Coming back to Illya, however, it’s unclear whether the visions she had of her mother were real or figments of her imagination or a little of both. Either way, it doesn’t matter since Illya believes them to be true and as a result holds a grudge against Kiritsugu and by extension, Shirou. A part of me thinks that it’s tragic that the true never got a chance to talk things out, especially with Shirou being so very close at hand, but at the same time, it’s likely that a meeting between Illya and Shirou wouldn’t have ended well for the latter. Illya’s death scene was particularly upsetting because of how the Servant blinded her before killing her. Watching a tiny little girl pitifully search for her protector while her killer watched on impassively, made for a surprisingly heavy scene, especially coming from an episode that not fifteen minutes prior had Shinji prancing around celebrating a victory that he had no part in. I wonder if the Servant blinding her had some symbolic meaning because if not, that was just a sadistic thing to do – you can’t tell me that a Servant capable of taking out Berserker couldn’t kill a little girl without blinding her first. The Servant, who I’m going to assume is from the Archer class based on this episode, walking up to Illya and actually stabbing her instead of shooting a sword (is this a Fate/Stay Night thing? Does everyone just shoot swords instead of arrows?) at her felt like an almost tender move, like he acknowledged her resistance enough to actually give the death a personal touch. That would clash with the blinding but it did seem throughout it that the Servant took no pleasure in Illya’s death, though he clearly greatly enjoyed defeating Heracles.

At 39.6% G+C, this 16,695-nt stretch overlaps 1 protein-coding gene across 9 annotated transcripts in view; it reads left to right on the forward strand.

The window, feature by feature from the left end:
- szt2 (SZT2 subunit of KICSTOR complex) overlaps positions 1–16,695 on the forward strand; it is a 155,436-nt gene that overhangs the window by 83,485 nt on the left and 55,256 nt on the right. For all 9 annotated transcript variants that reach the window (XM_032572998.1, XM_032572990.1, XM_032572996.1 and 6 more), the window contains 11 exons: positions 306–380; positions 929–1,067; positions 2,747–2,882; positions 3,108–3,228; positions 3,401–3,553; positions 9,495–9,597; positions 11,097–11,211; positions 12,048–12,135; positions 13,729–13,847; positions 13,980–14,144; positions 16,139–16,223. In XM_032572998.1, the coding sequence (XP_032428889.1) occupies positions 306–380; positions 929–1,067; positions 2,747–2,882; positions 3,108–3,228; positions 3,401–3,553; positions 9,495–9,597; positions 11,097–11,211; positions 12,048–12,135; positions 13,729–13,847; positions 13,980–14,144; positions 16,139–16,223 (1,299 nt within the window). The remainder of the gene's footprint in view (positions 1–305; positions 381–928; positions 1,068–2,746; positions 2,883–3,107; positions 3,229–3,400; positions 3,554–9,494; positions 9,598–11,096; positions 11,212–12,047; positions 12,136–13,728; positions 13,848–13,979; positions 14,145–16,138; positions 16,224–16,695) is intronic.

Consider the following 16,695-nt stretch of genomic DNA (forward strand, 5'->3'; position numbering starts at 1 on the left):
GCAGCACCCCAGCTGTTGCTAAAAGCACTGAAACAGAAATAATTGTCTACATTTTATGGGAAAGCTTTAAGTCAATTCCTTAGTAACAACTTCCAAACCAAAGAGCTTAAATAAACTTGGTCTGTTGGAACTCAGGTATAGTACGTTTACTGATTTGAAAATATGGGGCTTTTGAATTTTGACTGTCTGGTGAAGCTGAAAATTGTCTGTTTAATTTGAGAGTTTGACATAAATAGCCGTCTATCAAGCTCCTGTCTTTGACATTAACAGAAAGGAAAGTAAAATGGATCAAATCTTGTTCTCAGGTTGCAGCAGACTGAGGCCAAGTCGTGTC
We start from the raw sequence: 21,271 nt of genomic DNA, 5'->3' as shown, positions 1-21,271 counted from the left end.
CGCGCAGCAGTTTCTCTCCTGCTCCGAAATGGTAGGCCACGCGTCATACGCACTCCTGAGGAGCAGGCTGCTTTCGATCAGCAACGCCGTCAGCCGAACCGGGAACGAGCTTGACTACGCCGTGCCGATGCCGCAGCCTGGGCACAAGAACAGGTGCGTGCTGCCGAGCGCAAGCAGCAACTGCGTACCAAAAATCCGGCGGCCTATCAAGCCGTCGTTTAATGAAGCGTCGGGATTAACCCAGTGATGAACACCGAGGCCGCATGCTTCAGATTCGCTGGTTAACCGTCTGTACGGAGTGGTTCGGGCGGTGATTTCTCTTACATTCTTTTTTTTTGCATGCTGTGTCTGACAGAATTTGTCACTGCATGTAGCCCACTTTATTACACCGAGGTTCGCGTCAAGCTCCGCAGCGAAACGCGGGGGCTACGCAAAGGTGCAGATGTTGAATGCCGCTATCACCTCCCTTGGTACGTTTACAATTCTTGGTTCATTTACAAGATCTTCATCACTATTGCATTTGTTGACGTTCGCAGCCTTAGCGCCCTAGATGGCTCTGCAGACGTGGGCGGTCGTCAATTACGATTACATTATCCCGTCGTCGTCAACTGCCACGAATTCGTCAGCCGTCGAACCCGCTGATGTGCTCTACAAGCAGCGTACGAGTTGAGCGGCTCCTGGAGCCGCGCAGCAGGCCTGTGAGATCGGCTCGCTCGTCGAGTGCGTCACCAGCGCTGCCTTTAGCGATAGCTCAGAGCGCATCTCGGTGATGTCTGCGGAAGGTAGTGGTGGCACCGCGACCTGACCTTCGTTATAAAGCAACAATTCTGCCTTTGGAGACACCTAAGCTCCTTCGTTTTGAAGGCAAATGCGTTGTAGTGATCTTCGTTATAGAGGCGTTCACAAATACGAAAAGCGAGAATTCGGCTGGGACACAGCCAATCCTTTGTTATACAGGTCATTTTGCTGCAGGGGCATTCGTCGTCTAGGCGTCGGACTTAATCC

We end the episode with the status quo now in total shambles. With Illya and Berserker defeated, it seems that it is up to the blonde Servant to defeat Team Caster and it’s pretty clear that he wouldn’t want or need Shirou and Rin’s help in doing so. Speaking of which, Shirou was able to hold himself back admirably for most of the episode, but just when you thought he was done jumping into fights he knew he couldn’t win, it looks like he got himself noticed by calling the demigod a bastard, something I’m pretty sure Rin advised him against. The blonde Servant’s victory here is going put Shinji, of all people, in pole position to win this War and it seems unlikely that he would be willing to forgive Rin and Shirou for insulting him and showing him up respectively. I know that we haven’t really talked about the blonde Servant’s status as a demigod and what his infinite armoury could mean but an armoury of infinite swords does bring to mind a certain phrase: ‘Unlimited Blade Works’. The blonde Servant could very well be the antagonist that this story deserves. The next few episodes should make it abundantly clear which side, if any, he is on.